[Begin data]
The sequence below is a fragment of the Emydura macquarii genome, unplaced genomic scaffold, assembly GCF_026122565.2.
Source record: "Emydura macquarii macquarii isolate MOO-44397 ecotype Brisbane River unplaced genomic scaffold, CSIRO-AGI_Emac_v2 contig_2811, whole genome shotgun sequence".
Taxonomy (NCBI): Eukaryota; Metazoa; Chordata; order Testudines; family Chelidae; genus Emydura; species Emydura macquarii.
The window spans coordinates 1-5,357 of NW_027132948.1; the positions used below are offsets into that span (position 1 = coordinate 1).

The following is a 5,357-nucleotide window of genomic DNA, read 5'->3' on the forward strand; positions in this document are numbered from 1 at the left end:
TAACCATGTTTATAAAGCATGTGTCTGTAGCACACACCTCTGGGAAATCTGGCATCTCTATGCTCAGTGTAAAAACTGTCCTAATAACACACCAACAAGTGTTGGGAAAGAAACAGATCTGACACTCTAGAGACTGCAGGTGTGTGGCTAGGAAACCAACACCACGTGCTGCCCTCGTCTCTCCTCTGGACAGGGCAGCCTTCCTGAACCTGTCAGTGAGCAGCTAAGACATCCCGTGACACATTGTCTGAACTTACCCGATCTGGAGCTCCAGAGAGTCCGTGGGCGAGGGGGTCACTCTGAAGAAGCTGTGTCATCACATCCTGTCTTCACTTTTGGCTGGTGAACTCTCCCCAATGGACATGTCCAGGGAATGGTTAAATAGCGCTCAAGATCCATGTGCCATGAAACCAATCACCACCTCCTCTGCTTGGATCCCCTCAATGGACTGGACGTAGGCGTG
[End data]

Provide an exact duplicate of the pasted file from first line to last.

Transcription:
The sequence below is a fragment of the Emydura macquarii genome, unplaced genomic scaffold, assembly GCF_026122565.2.
Source record: "Emydura macquarii macquarii isolate MOO-44397 ecotype Brisbane River unplaced genomic scaffold, CSIRO-AGI_Emac_v2 contig_2811, whole genome shotgun sequence".
Taxonomy (NCBI): Eukaryota; Metazoa; Chordata; order Testudines; family Chelidae; genus Emydura; species Emydura macquarii.
The window spans coordinates 1-5,357 of NW_027132948.1; the positions used below are offsets into that span (position 1 = coordinate 1).

The following is a 5,357-nucleotide window of genomic DNA, read 5'->3' on the forward strand; positions in this document are numbered from 1 at the left end:
TAACCATGTTTATAAAGCATGTGTCTGTAGCACACACCTCTGGGAAATCTGGCATCTCTATGCTCAGTGTAAAAACTGTCCTAATAACACACCAACAAGTGTTGGGAAAGAAACAGATCTGACACTCTAGAGACTGCAGGTGTGTGGCTAGGAAACCAACACCACGTGCTGCCCTCGTCTCTCCTCTGGACAGGGCAGCCTTCCTGAACCTGTCAGTGAGCAGCTAAGACATCCCGTGACACATTGTCTGAACTTACCCGATCTGGAGCTCCAGAGAGTCCGTGGGCGAGGGGGTCACTCTGAAGAAGCTGTGTCATCACATCCTGTCTTCACTTTTGGCTGGTGAACTCTCCCCAATGGACATGTCCAGGGAATGGTTAAATAGCGCTCAAGATCCATGTGCCATGAAACCAATCACCACCTCCTCTGCTTGGATCCCCTCAATGGACTGGACGTAGGCGTG